The plant everyone loves to complain about is Mexican Petunia (Ruellia simplex).  It’s an aggressive spreader.  But if there’s room for it, it is hardy to the extreme and will become an old standby .  This grouping started out as one single cutting that I took twenty years ago.

Personally, I love the color of the flowers.  They are not shy about blooming.  So it has its pluses.  Mexican Petunias are native to Mexico and further south.

“Calories are tiny creatures that live in your closet and sew your clothes a little bit tighter every night.”  unknown

Queen for a Day

Okay, I’m showing my age, but does anyone remember hearing about the old TV show “Queen for a Day”?  It started in the late 1940’s as a radio show and became a popular daytime TV show in in the 50’s and early 60’s.

My mother and thousands of other ladies watched as women told sob stories to be chosen as queen and receive gifts like refrigerators.  The winner was crowned, draped with a red velvet robe and placed on a throne.  She reigned for a day.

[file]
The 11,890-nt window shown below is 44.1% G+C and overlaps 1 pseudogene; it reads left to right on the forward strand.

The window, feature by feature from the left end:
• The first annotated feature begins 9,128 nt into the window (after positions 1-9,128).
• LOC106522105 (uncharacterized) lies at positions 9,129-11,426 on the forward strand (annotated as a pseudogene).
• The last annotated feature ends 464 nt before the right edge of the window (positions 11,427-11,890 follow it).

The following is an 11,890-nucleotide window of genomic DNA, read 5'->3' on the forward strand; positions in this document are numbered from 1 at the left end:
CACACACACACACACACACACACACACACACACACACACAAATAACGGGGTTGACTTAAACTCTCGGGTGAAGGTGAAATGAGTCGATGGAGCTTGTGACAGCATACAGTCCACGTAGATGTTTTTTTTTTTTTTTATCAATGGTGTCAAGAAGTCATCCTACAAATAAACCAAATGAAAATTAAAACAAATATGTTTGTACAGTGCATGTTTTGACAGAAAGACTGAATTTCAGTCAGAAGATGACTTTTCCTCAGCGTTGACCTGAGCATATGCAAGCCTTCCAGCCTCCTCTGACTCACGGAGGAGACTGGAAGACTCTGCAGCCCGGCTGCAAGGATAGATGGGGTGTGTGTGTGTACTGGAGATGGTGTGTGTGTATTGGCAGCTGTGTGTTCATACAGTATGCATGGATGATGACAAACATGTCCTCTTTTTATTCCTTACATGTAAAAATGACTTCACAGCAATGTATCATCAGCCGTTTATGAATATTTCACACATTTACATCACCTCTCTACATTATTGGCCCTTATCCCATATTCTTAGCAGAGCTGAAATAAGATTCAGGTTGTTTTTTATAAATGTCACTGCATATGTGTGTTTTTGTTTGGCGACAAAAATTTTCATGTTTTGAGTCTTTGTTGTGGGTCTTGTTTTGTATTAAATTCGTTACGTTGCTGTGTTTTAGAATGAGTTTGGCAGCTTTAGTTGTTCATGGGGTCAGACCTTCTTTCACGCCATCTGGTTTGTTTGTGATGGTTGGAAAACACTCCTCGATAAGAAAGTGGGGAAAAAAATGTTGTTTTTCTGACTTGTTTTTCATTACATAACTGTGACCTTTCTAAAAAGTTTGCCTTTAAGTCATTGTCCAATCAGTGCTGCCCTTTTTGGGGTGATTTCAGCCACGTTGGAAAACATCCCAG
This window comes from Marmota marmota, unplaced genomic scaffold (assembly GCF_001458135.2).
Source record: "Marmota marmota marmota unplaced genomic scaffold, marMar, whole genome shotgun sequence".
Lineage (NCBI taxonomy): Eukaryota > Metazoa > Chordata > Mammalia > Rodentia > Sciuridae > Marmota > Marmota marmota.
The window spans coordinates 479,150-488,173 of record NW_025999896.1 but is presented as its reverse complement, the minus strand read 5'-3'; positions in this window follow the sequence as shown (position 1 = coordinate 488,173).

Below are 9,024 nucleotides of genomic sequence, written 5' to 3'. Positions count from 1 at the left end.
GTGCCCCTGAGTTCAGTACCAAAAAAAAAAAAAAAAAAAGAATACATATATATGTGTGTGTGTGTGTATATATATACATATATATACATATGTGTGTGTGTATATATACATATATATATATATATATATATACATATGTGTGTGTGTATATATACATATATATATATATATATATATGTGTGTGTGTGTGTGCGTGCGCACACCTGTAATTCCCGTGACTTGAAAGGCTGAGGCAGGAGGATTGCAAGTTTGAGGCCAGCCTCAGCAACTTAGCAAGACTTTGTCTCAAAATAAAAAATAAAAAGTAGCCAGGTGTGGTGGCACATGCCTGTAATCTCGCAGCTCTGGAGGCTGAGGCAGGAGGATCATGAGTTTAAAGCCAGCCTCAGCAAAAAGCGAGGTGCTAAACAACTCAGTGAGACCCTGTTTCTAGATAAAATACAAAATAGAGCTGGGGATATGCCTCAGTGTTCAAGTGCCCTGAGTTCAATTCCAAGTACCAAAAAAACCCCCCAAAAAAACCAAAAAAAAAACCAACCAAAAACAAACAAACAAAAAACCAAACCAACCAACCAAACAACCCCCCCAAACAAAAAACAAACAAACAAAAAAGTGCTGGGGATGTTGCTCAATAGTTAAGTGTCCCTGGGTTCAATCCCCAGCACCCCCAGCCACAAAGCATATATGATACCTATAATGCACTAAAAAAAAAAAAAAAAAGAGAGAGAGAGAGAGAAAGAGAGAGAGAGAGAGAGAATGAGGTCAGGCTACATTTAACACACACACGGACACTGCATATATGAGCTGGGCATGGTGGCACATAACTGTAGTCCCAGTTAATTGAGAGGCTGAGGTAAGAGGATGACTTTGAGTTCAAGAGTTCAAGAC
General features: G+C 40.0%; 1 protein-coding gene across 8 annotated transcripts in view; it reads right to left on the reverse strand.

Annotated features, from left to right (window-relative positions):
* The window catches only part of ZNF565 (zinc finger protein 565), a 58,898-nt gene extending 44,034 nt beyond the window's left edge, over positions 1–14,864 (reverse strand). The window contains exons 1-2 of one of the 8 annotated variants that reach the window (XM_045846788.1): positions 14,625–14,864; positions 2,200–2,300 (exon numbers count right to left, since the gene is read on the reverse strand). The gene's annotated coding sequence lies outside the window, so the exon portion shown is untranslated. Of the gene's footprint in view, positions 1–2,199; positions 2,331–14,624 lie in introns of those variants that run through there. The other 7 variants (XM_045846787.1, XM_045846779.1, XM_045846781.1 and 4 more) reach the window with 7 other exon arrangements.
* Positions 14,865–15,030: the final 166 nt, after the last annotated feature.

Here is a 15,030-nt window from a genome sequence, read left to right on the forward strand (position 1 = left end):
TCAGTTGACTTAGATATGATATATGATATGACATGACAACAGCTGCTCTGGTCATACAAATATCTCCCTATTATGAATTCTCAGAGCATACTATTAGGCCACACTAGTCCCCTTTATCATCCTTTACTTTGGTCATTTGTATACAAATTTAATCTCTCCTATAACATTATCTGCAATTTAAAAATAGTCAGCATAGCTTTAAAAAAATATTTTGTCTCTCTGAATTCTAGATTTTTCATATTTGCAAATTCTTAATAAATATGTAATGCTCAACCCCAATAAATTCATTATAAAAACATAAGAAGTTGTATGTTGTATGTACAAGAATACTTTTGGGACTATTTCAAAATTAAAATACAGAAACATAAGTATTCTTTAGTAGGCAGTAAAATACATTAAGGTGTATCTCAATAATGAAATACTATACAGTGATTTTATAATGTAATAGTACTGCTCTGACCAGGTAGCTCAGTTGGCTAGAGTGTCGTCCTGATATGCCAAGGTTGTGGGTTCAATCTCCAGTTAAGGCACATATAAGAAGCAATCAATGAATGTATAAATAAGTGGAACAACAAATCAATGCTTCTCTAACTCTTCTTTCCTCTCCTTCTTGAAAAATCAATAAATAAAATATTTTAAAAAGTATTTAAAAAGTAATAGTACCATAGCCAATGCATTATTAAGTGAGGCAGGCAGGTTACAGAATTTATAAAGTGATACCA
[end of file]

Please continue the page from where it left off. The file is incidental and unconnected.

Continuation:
In the garden, daylilies like “Elegant Candy” (Hemerocallis ‘Elegant Candy’) reign for a day in all their splendor.  In fact, the word Hemerocallis comes from two Greek words meaning beauty and day.

Many daylilies, like this “Early Snow” grow low to the ground with the flower raised on a stem about a foot tall.

The spider shape of “Frans Hals” grows on a taller stem.  Probably named after an artist during the Dutch Golden Age with most of the best work done during the 1600’s.  Frans Hals painted mostly portraits or groups of people.

The deep color of the center of “Inwood” grabs attention.

Hardy Hibiscus in the mallow family is truly stunning.  The tissue-papery flowers may last more than a day.  I haven’t determined that.